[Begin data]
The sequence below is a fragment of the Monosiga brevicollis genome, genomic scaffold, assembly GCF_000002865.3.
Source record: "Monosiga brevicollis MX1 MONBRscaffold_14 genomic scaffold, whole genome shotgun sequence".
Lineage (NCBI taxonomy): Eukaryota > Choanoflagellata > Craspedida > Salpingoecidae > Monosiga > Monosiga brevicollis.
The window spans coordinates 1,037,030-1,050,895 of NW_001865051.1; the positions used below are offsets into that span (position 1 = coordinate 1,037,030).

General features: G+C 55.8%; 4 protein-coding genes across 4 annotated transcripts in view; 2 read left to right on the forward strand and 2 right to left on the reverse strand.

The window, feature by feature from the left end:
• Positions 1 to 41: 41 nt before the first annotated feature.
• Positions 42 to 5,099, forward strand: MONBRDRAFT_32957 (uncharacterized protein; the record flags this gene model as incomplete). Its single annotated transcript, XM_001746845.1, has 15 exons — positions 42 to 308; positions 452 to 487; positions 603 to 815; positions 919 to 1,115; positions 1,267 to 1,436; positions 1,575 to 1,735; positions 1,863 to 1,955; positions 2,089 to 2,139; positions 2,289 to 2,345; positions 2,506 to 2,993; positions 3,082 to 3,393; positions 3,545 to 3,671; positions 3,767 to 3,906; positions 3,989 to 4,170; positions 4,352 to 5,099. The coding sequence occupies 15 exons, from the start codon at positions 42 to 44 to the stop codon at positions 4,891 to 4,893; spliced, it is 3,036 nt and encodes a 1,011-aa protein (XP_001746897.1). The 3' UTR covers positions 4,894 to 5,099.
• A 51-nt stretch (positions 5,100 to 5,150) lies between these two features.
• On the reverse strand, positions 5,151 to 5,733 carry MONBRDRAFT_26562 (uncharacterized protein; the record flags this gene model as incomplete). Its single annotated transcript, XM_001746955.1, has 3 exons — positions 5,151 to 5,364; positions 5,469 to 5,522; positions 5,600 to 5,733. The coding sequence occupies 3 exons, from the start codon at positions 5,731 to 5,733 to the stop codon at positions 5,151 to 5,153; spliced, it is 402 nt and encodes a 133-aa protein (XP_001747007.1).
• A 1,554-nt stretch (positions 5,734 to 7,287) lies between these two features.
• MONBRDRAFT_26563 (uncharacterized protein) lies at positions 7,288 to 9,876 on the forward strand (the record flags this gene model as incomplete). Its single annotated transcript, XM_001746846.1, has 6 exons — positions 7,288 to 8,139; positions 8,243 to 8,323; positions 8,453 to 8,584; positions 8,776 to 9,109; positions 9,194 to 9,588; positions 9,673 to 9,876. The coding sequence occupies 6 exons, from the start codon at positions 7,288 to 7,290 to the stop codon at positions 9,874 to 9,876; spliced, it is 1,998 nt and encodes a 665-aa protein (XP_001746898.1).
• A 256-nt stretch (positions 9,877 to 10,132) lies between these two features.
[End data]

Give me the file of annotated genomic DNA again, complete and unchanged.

The sequence below is a fragment of the Monosiga brevicollis genome, genomic scaffold, assembly GCF_000002865.3.
Source record: "Monosiga brevicollis MX1 MONBRscaffold_14 genomic scaffold, whole genome shotgun sequence".
Lineage (NCBI taxonomy): Eukaryota > Choanoflagellata > Craspedida > Salpingoecidae > Monosiga > Monosiga brevicollis.
The window spans coordinates 1,037,030-1,050,895 of NW_001865051.1; the positions used below are offsets into that span (position 1 = coordinate 1,037,030).

General features: G+C 55.8%; 4 protein-coding genes across 4 annotated transcripts in view; 2 read left to right on the forward strand and 2 right to left on the reverse strand.

The window, feature by feature from the left end:
• Positions 1 to 41: 41 nt before the first annotated feature.
• Positions 42 to 5,099, forward strand: MONBRDRAFT_32957 (uncharacterized protein; the record flags this gene model as incomplete). Its single annotated transcript, XM_001746845.1, has 15 exons — positions 42 to 308; positions 452 to 487; positions 603 to 815; positions 919 to 1,115; positions 1,267 to 1,436; positions 1,575 to 1,735; positions 1,863 to 1,955; positions 2,089 to 2,139; positions 2,289 to 2,345; positions 2,506 to 2,993; positions 3,082 to 3,393; positions 3,545 to 3,671; positions 3,767 to 3,906; positions 3,989 to 4,170; positions 4,352 to 5,099. The coding sequence occupies 15 exons, from the start codon at positions 42 to 44 to the stop codon at positions 4,891 to 4,893; spliced, it is 3,036 nt and encodes a 1,011-aa protein (XP_001746897.1). The 3' UTR covers positions 4,894 to 5,099.
• A 51-nt stretch (positions 5,100 to 5,150) lies between these two features.
• On the reverse strand, positions 5,151 to 5,733 carry MONBRDRAFT_26562 (uncharacterized protein; the record flags this gene model as incomplete). Its single annotated transcript, XM_001746955.1, has 3 exons — positions 5,151 to 5,364; positions 5,469 to 5,522; positions 5,600 to 5,733. The coding sequence occupies 3 exons, from the start codon at positions 5,731 to 5,733 to the stop codon at positions 5,151 to 5,153; spliced, it is 402 nt and encodes a 133-aa protein (XP_001747007.1).
• A 1,554-nt stretch (positions 5,734 to 7,287) lies between these two features.
• MONBRDRAFT_26563 (uncharacterized protein) lies at positions 7,288 to 9,876 on the forward strand (the record flags this gene model as incomplete). Its single annotated transcript, XM_001746846.1, has 6 exons — positions 7,288 to 8,139; positions 8,243 to 8,323; positions 8,453 to 8,584; positions 8,776 to 9,109; positions 9,194 to 9,588; positions 9,673 to 9,876. The coding sequence occupies 6 exons, from the start codon at positions 7,288 to 7,290 to the stop codon at positions 9,874 to 9,876; spliced, it is 1,998 nt and encodes a 665-aa protein (XP_001746898.1).
• A 256-nt stretch (positions 9,877 to 10,132) lies between these two features.